There is so much to look forward to on New Year’s Eve as you herald in new opportunities with friends and family and share stories from 2015. Before the ball drops and you join in on the countdown, here are a few ideas to tap into the merriment.
Learn the words to Auld Lang Syne. Even though we’ve heard the song for years and hum along at every New Year’s celebration, few people know the song in its entirety. Before belting out the seven words you know, create some friendly competition by challenging your guests to recite the song from memory and have printouts for those who might need a little assistance. If you know someone who plays the piano, even better! Their musical talents will surely add a nice touch to the festivities.
Dial down the bubbly before raising your glass. Although a glass or two of liquid courage may make you feel more at ease in front of a crowd, the added confidence may only be in your head. If you are the host, write out your speech and practice in front of a mirror. Note what others will observe when you are dazzling them with your words. After all, it is one of the duties of the host to honor their guests with a friendly toast.
Timing matters. A well-planned toast is the key to a successful delivery. When toasting at dinner, the host will stand and welcome their guests after everyone has been seated. A New Year’s party toast should be conveyed before the clock strikes twelve. People will be distracted at the countdown, and the warm sentiment may be lost among revelry, bells and whistles. In either circumstance, keep your words short and sweet – no longer than 60 seconds tops.
Keep your toast thoughtful. Rather than going for gags and giggles, focus your attention on the New Year’s Eve theme. For example, share a 2016 hope: “I am looking forward to strengthening old friendships and forging new relationships with everyone in this room.” Or, depending on the number of guests, and the venue of the party, go around the room and ask what one thing each person plans to achieve in the next twelve months. You will be surprised how saying it out loud makes it happen. Start the ball rolling and don’t be shy – think big!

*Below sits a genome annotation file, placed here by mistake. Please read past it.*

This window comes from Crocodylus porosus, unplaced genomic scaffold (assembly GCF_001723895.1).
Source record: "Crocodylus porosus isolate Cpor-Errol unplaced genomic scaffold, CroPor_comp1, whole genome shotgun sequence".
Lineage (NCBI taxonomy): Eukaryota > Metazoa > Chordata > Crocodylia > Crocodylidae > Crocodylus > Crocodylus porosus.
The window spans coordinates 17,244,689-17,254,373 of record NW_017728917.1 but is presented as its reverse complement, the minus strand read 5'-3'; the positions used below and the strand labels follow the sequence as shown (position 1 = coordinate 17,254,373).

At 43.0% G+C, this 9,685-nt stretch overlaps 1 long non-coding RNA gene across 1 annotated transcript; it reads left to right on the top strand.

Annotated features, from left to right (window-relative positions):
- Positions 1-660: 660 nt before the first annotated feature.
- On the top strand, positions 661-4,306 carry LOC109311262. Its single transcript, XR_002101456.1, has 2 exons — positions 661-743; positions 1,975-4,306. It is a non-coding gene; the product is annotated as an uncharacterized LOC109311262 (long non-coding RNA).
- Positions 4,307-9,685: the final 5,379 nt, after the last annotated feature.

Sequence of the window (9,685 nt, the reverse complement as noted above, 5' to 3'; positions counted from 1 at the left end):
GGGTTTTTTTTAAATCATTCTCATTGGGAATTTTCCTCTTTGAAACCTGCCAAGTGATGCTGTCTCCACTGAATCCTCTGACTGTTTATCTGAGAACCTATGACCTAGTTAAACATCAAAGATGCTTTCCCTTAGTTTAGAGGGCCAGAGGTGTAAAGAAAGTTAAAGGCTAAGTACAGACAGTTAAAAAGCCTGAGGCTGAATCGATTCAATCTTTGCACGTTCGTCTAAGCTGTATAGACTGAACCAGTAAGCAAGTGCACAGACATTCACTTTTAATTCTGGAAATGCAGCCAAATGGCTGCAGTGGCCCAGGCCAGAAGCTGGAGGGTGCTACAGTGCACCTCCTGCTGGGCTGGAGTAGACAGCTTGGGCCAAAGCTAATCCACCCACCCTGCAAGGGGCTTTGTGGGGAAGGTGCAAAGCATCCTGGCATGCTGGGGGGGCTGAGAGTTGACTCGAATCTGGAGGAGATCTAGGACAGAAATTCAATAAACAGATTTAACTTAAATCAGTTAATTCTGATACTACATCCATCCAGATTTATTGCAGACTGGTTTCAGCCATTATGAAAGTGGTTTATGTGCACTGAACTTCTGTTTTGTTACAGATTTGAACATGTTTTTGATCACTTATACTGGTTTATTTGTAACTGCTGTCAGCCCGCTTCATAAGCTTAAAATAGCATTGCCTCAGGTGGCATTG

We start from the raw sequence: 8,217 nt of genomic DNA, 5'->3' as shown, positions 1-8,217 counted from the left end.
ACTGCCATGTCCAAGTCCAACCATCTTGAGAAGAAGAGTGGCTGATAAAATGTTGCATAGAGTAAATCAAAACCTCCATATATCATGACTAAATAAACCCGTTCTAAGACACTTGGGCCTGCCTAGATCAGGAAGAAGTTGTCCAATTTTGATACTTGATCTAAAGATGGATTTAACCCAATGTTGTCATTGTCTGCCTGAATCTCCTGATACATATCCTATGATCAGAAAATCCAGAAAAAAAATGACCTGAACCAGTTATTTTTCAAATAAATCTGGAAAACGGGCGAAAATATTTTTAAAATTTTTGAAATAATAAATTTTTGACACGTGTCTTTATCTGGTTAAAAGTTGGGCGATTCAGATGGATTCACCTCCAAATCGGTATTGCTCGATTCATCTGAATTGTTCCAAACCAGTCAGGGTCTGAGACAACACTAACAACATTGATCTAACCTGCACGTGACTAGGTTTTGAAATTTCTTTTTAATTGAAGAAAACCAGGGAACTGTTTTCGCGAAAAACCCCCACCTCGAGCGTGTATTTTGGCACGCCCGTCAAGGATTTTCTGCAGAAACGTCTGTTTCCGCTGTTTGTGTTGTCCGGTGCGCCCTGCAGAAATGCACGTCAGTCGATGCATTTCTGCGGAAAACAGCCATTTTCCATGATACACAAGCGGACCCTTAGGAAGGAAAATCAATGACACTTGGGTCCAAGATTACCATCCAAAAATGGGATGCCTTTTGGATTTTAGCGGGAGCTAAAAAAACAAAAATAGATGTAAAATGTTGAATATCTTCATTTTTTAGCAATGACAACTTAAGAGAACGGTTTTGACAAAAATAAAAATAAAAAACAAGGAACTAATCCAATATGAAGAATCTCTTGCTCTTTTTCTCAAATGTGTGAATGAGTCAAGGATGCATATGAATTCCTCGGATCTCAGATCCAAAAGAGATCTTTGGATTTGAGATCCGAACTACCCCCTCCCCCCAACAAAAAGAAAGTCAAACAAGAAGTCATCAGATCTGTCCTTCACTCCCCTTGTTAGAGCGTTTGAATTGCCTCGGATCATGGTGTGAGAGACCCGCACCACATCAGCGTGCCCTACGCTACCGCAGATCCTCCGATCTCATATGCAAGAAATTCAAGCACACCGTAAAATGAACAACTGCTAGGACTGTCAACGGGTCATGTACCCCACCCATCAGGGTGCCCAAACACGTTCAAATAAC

To clink or not to clink? Despite popular belief, once the host is finished with their toast, you are not obligated to clink glasses with your neighbors. Instead, simply raise your glass to the center of the table and take a sip. As a courtesy, be sure to return the gesture if someone happens to extend their glass towards your crystal flute.
Offer a light breakfast buffet. Complement the evening’s celebration with a morning spread, to include fruit, yogurt, pastries and most importantly, a strong pot of Joe. Provide guests with options that are easy to grab or eat with their fingers. Arrange tables to create a natural flow, so guests can easily browse the selections, choose their items and make their way through the line. Have plenty of water and juice available as well. Serving non-alcoholic beverages along with the standard Mimosa will be a welcome treat for many guests.
Cheers to you in 2016!